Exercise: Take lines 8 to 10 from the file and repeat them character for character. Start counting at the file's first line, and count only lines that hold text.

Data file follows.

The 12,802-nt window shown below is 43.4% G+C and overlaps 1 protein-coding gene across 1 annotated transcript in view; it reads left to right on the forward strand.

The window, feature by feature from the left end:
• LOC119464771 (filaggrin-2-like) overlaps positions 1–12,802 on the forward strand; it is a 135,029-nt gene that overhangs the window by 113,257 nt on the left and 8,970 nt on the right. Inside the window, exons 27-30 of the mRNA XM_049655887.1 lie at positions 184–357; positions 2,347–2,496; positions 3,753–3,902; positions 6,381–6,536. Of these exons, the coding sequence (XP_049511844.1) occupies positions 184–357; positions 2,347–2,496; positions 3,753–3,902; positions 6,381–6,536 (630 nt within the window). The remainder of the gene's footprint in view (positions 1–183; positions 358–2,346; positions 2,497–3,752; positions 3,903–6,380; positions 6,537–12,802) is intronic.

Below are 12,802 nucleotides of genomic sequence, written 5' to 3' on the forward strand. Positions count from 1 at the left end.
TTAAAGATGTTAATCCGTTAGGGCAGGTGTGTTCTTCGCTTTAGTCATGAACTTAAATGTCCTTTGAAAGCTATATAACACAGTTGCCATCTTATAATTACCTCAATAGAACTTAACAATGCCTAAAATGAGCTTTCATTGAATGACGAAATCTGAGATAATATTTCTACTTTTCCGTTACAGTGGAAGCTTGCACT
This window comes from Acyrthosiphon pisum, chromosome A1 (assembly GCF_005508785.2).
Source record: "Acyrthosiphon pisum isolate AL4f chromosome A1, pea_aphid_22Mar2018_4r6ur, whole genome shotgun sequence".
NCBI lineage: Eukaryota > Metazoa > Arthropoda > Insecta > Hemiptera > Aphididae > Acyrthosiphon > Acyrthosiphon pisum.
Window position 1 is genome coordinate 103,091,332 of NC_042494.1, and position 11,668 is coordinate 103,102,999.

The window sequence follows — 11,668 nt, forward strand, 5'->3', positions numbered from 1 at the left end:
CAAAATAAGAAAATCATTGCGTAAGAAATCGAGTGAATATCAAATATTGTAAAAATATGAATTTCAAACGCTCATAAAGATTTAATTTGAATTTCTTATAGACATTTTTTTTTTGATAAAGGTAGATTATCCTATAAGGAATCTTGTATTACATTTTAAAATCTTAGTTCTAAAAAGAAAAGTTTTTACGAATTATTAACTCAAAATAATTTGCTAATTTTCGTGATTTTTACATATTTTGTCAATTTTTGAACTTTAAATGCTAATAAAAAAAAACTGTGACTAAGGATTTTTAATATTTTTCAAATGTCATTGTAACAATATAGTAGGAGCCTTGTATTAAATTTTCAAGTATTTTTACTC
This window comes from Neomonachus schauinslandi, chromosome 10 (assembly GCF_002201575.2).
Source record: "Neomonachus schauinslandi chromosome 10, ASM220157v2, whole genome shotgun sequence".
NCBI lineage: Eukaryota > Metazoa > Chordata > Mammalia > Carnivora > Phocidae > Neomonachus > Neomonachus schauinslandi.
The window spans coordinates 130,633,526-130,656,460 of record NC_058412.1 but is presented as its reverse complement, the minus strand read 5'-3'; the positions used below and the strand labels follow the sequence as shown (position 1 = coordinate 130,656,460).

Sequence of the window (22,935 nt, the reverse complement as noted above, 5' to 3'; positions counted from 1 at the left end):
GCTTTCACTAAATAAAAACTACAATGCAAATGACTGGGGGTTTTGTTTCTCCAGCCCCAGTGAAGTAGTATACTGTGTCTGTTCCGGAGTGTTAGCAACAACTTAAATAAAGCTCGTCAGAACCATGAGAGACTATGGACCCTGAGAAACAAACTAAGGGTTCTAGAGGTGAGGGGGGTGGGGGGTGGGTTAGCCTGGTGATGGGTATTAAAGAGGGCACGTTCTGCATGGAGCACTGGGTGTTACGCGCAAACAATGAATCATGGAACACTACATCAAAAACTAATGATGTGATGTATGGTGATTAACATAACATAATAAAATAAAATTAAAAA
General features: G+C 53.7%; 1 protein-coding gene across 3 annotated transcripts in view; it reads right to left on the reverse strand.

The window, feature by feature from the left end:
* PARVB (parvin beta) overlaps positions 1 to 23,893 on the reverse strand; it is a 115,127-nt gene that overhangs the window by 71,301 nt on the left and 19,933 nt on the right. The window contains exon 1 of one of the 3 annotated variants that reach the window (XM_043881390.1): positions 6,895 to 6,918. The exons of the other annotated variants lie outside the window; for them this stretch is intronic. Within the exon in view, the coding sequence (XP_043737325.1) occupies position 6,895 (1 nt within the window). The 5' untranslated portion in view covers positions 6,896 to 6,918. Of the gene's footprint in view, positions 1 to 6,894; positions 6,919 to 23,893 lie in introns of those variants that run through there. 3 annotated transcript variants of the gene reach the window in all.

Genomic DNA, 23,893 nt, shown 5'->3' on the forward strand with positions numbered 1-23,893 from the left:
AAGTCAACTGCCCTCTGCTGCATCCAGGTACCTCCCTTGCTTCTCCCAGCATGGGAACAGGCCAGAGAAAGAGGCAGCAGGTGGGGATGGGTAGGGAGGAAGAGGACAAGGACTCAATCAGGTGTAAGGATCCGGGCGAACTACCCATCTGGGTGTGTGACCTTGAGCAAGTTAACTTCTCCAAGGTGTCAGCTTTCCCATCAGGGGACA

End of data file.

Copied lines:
NCBI lineage: Eukaryota > Metazoa > Arthropoda > Insecta > Hemiptera > Aphididae > Acyrthosiphon > Acyrthosiphon pisum.
Window position 1 is genome coordinate 103,091,332 of NC_042494.1, and position 11,668 is coordinate 103,102,999.

The window sequence follows — 11,668 nt, forward strand, 5'->3', positions numbered from 1 at the left end: